The IMF, I think, is worried about many of the same things that the Fed is. They really believe that the Europe crisis is something that needs to be solved. They're worried about the United States not being able to tackle some of its structural problems and the inability for anything really to get done in the year before the election, and they are also worried about global imbalances--that this idea that China needs to focus less on exports, that it needs to focus on internal consumption, and that the United States and other developed countries might have to focus more on exports to try to bring the global economy into balance. That's not really happening at a very quick rate, and I think they see that as a really crucial part and a really crucial way for the economy to truly get back on its feet, and I think that's something that makes them very anxious.

Stipp: In stock news, Jeremy, HP investors had reason to be anxious this week. This is probably not an unfamiliar feeling for them, but is the anxiety merited here? What was the story, and what's the potential outcome?

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Glaser: For investors who have lost nearly 50% of their investment over the last year in HP, they're probably used to lot of hand-wringing about what this company is doing. And this week, we found that Meg Whitman will be replacing Leo Apotheker as the CEO and president of HP.

Now this is a decision that happened very quickly. It seems like just in the course of a few days, the board of directors decided to kick out the current CEO, who had only been there for 11 months, and replace him with Meg Whitman. And Meg Whitman of course is the former CEO of eBay. She has run a big Internet company, but it's not clear that she has a ton of experience or what her experience will be in running such a big hardware and software company like HP.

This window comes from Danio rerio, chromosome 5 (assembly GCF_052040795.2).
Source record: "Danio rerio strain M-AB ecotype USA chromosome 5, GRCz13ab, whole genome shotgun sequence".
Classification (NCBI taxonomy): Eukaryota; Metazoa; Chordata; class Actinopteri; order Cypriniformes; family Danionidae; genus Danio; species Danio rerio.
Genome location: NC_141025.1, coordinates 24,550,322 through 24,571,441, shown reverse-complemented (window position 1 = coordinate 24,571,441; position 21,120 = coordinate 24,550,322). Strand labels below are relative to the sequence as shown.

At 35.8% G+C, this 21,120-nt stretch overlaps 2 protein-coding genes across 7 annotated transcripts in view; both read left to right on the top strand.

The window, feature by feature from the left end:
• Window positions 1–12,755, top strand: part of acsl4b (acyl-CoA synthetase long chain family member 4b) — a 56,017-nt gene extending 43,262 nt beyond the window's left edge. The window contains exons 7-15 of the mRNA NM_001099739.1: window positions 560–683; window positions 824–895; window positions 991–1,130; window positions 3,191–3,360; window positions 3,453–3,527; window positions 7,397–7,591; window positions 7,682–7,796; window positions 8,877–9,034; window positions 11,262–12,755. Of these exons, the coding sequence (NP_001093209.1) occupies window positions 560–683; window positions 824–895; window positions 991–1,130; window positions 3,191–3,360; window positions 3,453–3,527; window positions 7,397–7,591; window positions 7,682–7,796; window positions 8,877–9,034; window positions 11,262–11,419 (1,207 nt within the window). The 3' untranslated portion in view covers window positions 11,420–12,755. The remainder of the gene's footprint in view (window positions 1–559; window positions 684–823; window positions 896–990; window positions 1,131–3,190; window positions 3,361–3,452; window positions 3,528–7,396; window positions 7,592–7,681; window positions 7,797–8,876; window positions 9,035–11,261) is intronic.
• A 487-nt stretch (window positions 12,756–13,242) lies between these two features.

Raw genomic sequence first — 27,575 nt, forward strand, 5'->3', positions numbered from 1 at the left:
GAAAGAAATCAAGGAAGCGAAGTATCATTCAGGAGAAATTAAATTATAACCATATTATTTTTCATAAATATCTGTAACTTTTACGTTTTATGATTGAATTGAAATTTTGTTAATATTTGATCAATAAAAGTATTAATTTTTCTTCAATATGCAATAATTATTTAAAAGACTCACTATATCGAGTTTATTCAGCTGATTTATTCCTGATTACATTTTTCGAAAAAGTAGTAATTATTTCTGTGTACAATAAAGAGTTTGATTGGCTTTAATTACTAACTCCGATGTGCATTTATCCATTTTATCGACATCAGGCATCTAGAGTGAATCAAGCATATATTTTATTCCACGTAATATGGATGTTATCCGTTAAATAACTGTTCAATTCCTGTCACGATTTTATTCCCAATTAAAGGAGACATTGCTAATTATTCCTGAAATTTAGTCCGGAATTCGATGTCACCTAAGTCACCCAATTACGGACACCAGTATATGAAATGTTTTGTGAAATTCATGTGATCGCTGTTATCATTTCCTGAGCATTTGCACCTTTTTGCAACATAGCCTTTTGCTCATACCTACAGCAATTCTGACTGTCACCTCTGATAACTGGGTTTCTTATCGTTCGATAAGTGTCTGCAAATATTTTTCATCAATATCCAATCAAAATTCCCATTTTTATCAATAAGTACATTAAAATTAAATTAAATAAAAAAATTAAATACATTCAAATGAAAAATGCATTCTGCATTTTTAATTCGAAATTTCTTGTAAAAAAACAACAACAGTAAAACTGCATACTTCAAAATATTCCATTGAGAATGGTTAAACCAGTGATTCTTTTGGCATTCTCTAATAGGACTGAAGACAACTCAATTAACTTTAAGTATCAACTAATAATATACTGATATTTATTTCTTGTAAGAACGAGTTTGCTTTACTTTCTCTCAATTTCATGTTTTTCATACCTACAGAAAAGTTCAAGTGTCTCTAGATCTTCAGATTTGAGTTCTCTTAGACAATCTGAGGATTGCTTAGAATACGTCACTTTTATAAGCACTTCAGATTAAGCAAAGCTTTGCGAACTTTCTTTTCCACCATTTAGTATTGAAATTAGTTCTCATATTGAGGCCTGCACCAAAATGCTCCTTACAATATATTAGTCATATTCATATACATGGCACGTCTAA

I think it's going to be a challenge. She says that she wants to stay with the same strategy that the former CEO had, the idea of spinning off the PC business, potentially, of killing the webOS devices and the tablet business--getting out of that business. And also completing some other acquisitions to get more into the services and software space. But certainly she has her work cut out for her, and I think that investors are going to be looking very closely to see if she is able to actually execute on these plans.

But it also raised a lot of questions about the board again. If she is going to be having the exact same strategy as her predecessor, why do they feel they need to make this move so quickly? Why do they feel they need to make the move just right now? I think that raises a lot more questions than answers.